Step 4: Initial Prognosis (Eternal Solution) – “Bought And Paid For”
If the problem was that we just had some bad ideas about freedom and slavery, a little education would solved the problem. But since the problem is much worse than that, since the problem includes anger of a Master who has had it with our insolence and rebellion, the solution is going to have to include a lot more than just a change of our mind and heart. The ultimate solution is going to have to include the change of God’s mind and heart. That change is initiated by God himself, who does not desire the death of sinners or the execution of runaway slaves. Instead, God himself, in the body of his only Son, suffers the consequences of what we deserved. Whatever losses the Master incurred are bought and paid for by the Master himself in the death and resurrection of Jesus. The Son suffers for the runaway slaves so that they might live. The slaves are “bought with a price,” bought and paid for with the blood of Jesus. Therefore, the slaves are now returned to God’s “ownership.” But because of the death and resurrection of Jesus, the slaves are no longer under a death sentence. Now at last they are truly free. They are now sons and daughters of the Master. They are members of the body of Christ.

Step 5: Advanced Prognosis (Internal Solution) – “Free At Last”
Under such new ownership, purchased by the blood of Christ, the slaves endless pursuit of freedom has finally come to an end. At last we have arrived. Finally we have the peace the world cannot give us. We don’t have to flee the Master to have the hunger in our hearts filled. We at last are free, ironically under the Lordship of Jesus Christ. Our hearts can finally rest in God. We finally have “fear and love” of God. And instead of being enslaved to “concupiscence,” instead of being condemned to that reckless pursuit of our own fulfillment and satisfaction, now we can be content to be ourselves. It is enough to be members of the Master’s household, members of the body of Christ.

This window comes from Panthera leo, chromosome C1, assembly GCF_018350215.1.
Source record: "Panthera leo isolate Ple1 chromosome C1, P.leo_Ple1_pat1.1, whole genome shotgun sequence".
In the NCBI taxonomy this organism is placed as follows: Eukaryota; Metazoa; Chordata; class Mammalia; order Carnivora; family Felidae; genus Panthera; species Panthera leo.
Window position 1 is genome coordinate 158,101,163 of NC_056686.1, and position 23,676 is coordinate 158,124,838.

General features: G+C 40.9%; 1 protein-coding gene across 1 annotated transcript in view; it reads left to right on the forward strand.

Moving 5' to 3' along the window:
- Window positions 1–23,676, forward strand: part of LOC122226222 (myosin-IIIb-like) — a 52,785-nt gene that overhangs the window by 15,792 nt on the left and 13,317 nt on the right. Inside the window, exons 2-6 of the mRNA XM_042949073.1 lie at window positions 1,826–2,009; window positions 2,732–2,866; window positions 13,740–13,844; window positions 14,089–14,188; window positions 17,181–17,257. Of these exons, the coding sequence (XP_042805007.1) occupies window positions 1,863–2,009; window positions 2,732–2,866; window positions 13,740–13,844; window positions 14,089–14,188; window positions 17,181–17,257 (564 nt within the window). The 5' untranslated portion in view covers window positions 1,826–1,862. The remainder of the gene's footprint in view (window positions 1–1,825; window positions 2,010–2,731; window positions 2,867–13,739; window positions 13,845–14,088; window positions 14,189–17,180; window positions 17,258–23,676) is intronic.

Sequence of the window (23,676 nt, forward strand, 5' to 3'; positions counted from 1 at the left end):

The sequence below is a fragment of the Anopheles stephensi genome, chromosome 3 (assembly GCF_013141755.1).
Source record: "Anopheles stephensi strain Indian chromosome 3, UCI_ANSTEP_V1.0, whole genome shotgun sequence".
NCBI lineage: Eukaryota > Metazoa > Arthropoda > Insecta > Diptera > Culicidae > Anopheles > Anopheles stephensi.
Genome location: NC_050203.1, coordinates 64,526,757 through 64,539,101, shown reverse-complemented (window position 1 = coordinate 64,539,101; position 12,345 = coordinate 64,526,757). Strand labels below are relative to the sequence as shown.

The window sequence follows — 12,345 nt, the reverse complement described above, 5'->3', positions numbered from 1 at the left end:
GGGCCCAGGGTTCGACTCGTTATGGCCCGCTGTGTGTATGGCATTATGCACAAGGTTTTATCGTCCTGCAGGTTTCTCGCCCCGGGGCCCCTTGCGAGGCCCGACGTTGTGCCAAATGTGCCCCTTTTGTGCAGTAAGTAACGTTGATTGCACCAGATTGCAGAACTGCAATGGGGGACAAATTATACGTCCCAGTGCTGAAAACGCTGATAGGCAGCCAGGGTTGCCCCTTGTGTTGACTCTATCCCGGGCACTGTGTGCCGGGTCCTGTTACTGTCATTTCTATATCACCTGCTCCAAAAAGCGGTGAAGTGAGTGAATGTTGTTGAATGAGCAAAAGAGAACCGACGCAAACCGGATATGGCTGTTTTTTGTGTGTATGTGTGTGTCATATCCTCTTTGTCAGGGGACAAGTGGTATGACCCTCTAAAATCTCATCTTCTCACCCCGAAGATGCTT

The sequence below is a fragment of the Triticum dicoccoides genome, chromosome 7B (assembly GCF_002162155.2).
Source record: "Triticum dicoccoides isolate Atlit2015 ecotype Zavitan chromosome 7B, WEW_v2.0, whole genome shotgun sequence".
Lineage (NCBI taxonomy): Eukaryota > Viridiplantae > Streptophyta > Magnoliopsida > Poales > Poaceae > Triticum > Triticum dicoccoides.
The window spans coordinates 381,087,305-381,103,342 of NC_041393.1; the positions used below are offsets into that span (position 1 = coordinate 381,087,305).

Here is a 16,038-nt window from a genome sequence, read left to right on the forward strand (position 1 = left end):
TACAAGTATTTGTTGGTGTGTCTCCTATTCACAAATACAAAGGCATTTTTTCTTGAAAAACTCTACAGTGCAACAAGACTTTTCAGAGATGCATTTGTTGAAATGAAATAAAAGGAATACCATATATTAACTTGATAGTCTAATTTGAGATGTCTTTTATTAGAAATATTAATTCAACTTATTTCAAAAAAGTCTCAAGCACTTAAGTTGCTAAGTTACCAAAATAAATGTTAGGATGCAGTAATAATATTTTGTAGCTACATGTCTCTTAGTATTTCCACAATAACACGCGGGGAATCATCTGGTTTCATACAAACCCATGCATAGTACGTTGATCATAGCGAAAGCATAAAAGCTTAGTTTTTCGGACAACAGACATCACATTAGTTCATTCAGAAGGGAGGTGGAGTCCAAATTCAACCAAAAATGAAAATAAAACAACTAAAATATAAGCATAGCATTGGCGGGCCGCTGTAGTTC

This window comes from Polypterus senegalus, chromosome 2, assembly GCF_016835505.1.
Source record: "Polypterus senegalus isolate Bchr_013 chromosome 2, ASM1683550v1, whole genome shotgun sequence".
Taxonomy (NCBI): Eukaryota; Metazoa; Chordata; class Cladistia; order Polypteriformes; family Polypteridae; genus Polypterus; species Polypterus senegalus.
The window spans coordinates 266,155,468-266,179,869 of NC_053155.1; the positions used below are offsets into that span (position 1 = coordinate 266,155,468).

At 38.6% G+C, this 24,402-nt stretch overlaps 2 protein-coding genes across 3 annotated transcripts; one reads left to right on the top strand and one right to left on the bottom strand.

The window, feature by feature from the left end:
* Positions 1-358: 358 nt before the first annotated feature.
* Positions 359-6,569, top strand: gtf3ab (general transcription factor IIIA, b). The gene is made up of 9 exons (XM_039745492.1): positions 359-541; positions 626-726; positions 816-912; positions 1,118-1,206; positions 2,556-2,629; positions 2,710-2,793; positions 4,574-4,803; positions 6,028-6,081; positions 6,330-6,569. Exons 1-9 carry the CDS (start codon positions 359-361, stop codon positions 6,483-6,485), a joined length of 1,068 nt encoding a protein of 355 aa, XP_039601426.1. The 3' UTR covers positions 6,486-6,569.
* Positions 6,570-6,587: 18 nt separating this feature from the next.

Our religious quest is over. It is not that we have finally, at last, found God. On the contrary, finally, at last, God has found us. The freedom we craved finally, at last, is ours. Ironically, we receive it as slaves, under the Lordship of Jesus Christ. We are free not to do serve ourselves but serve our Lord.

Step 6: Final Prognosis (External Solution) – “Free To Glorify God”
Finally, free as slaves, everything changes. The “indicative” determines the “imperative.” Given who we “are,” we “get to” live in a new way. How we use our bodies is now important. Sex isn’t irrelevant. Sex isn’t just recreation or the satisfying of another bodily need. Neither is sex part of that religious quest for personal fulfillment and gratification. Now it is an important way to love a fellow member of the body of Christ. Fornication or visiting a prostitute is unthinkable. We don’t live in isolation, on an island unto ourselves. We are connected to other Christians. The use of our bodies reflects on them. Bought and paid for by Christ, our bodies matter. They belong to the Body of Christ. If we want to glorify the One who has rescued us from our sin and our endless enslavement to the pursuit of satisfaction, then we surely won’t want to abuse our bodies sexually or in any other way. Becoming “one flesh” is reserved for marriage. Becoming “one flesh” is an expression of love and not an expression of our quest for personal or “religious” satisfaction. In this way we are “free to glorify God” with our bodies.